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G.Skill is readying 4,800 MHz memory and 32GB DIMMs

By Greg S · 16 replies
Oct 9, 2018
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  1. Several weeks ago we learned that Samsung is prepping higher density memory for consumer desktops, but now G.Skill is doing the same and has some new memory in the works. The Trident Z RGB DC series arrives in 32GBx2 memory kits and is intended for use on Intel's Z390 chipset.

    Previously, placing 16 DRAM integrated circuits onto a module was the industry standard. G.Skill is pushing the bounds and doubling this to 32 ICs per module. In order to make room for twice as many components, the Trident Z RGB DC modules are taller than G.Skill's regular Trident Z RGB memory.

    At launch, only three Asus motherboards are officially supported for the double capacity memory. Asus is G.Skill's launch partner and can support the high capacity modules on the ROG Z390 Maximus XI Apex, ROG Maximus XI Gene, and ROG Strix Z390-I Gaming. Check out all of the Asus Z390 motherboards to compare their differences.

    Trident Z RGB DC memory will be available at frequencies of 3000MHz and 3200MHz. Timings of 14-14-14-34 are available for both frequencies. There will be a third option of 14-15-15-35 for 3200MHz.

    Should memory speed be a concern, G.Skill is also debuting 4500MHz and 4800MHz Trident Z RGB memory. Just like the double capacity variants above, Samsung B-die ICs are used to achieve such performance.

    Sold as 2x8GB, the 4800MHz 19-22-22-42, this set of memory maxes out Intel's XMP presets. Of course, somebody will find a way to get past 5GHz, but that is a discussion for another time. The 4500MHz being tested on a ROG Maximum XI Extreme above keeps the same timings but is sold at a 4x8GB kit.

    Pricing and availability is not yet known, but expect to pay more for these somewhat niche offerings. It is expected that G.Skill will provide further information in the coming weeks once Intel's Z390 platform is in the hands of consumers.

    Permalink to story.

    Last edited by a moderator: Jan 25, 2019
  2. Puiu

    Puiu TS Evangelist Posts: 3,450   +1,919

    I'm still waiting for mainstream CPUs or RAM to go past 9000MHz so I can scream: "It's over 9000!"
    godrilla, davislane1, ctm17 and 3 others like this.
  3. ctm17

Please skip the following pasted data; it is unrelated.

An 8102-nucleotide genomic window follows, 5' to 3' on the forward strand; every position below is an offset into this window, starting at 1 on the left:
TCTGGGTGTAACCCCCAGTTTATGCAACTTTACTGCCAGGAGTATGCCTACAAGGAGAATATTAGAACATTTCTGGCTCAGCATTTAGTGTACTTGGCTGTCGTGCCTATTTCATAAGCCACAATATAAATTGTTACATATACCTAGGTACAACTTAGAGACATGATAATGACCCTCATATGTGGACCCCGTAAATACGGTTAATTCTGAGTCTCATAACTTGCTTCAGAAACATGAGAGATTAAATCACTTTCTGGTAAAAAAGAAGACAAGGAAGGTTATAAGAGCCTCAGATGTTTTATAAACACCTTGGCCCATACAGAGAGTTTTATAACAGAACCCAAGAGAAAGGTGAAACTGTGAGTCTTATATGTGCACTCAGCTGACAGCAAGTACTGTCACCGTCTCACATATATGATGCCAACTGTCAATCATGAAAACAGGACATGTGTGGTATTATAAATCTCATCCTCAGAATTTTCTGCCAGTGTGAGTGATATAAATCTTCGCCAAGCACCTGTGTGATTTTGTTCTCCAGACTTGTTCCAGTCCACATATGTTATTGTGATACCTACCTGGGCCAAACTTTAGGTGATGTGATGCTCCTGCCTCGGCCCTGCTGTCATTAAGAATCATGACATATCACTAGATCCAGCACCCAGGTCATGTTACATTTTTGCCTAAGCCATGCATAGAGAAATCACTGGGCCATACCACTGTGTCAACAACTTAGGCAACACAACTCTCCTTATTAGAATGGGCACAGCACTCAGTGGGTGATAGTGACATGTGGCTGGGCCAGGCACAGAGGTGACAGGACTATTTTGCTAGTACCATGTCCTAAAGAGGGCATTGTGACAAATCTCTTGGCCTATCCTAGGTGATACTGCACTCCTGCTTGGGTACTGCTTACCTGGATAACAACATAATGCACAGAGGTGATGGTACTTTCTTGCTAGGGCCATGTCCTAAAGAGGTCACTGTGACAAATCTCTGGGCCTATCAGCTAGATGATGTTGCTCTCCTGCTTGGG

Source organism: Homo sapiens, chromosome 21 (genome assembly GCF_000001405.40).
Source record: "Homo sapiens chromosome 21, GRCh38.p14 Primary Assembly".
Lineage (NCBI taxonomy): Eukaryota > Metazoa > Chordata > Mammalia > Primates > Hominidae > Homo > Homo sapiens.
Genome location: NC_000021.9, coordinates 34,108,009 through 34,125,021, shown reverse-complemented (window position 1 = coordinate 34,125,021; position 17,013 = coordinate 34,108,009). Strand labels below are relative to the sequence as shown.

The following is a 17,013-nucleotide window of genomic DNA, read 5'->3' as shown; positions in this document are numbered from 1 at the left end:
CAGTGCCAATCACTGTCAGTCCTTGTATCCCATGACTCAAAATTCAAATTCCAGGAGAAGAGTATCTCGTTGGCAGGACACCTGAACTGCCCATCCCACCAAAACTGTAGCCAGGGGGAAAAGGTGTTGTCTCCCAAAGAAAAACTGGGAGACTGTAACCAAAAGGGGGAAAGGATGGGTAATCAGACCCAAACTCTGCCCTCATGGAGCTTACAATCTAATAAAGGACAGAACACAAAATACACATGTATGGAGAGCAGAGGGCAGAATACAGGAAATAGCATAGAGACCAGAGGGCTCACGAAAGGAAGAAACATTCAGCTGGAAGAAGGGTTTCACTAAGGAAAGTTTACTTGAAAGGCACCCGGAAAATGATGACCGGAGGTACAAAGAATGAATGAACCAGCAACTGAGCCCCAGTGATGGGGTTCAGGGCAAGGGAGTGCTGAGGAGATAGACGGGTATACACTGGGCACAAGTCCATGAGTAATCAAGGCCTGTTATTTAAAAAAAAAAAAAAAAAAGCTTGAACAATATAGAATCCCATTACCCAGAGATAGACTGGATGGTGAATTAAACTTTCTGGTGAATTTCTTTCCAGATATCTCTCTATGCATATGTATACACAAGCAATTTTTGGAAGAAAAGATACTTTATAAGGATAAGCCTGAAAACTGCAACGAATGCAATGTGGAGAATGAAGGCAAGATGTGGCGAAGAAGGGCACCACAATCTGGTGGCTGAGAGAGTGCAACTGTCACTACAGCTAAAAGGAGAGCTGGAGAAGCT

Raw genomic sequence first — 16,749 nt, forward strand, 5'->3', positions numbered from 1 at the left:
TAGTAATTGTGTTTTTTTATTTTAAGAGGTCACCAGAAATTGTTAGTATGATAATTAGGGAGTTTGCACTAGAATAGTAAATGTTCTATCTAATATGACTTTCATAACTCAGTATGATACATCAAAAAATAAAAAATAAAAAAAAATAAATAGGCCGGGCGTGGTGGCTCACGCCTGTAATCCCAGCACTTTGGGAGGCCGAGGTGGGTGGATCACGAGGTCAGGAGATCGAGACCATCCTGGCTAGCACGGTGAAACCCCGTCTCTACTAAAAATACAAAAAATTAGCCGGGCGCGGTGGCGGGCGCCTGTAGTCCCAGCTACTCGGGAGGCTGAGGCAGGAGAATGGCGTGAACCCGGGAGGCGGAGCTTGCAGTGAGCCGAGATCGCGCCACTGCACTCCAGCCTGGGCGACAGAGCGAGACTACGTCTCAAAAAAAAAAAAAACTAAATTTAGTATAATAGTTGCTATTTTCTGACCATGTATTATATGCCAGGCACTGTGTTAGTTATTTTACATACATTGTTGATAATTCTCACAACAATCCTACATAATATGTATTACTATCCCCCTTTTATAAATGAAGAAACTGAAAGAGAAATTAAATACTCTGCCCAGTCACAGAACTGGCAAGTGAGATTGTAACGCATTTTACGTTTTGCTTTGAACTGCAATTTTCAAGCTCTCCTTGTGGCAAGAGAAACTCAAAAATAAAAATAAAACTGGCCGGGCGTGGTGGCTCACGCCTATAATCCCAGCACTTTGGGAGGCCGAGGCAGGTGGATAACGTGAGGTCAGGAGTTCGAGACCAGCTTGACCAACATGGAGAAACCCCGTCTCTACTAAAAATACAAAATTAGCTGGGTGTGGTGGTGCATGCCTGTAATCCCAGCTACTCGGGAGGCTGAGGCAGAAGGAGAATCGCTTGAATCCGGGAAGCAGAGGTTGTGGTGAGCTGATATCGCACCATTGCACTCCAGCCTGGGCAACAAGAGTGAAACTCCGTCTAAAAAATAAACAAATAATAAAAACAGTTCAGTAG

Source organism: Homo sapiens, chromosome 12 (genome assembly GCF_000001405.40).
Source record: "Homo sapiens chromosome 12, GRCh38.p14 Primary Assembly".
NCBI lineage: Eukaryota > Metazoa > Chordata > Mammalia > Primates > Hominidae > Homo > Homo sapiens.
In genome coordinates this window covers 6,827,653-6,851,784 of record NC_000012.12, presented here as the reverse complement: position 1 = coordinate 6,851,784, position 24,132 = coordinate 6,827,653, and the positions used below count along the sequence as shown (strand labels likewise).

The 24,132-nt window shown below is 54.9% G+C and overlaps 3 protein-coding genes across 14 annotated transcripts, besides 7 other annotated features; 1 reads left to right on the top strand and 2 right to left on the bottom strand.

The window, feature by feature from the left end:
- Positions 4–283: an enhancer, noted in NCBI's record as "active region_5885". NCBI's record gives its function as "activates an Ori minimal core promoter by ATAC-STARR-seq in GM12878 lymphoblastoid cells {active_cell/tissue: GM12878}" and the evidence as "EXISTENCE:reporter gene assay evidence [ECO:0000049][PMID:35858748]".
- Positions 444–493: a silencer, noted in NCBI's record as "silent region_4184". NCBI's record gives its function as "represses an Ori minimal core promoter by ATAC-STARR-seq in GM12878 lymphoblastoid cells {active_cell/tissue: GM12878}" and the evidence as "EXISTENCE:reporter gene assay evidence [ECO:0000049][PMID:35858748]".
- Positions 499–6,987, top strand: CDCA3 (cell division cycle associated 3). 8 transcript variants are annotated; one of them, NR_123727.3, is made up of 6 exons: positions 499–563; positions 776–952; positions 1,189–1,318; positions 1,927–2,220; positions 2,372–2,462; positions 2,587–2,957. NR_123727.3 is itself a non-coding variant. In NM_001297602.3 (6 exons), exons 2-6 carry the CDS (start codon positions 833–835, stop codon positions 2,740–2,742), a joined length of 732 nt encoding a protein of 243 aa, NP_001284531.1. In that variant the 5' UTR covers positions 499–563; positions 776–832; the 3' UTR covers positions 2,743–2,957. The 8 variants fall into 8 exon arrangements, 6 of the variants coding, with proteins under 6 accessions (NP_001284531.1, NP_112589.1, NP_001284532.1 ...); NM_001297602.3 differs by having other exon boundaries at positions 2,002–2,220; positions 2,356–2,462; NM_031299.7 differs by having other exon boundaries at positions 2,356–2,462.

ctm17 TS Member Posts: 16   +11

    Captain I'm giving her all the power shes got, she can't take anymore...

    TempleOrion likes this.
  4. Hammayon

    Hammayon TS Booster Posts: 138   +48

    Ram speed doesn't make much of a difference for the price premium you end up paying. For example, 2133 Mhz DDR3 versus 3000+ Mhz DDR4 has only 4.0% difference in terms of gaming. But you pay much more. Go to youtube and search "Does ram speed make a difference" and educate yourself. I'd rather save the money and spend more on a faster video card or even CPU. The GPU is the main bottleneck.
  5. H3llion

    H3llion TechSpot Paladin Posts: 1,694   +438

    RAM speed and the Ryzen platforms do tho no? 2133 vs 3.6+
  6. Hammayon

    Hammayon TS Booster Posts: 138   +48

    Yes it makes a big difference in some games for the Ryzen CPUS.

  7. Hammayon

    Hammayon TS Booster Posts: 138   +48

    Linus tech tips say Ram speed doesn't make much of a difference but other videos are showing it does. Weird that Linus is wrong.
  8. Puiu

    Puiu TS Evangelist Posts: 3,450   +1,919

    It depends on what what was tested. Also Linus doesn't normally go into a lot of details and tests only a few things.
    In their defence, their RAM speed video was posted on Apr 20th 2017, when AMD still had problems with RAM compatibility and you had to loosen timings a lot to get high MHz RAM to work, negating most of the benefits.
    Since then, the BIOS updates AMD pushed improved the high speed RAM compatibility a lot and also lowered the latency. Game/software updates also helped them with better management of the threads across CCX modules.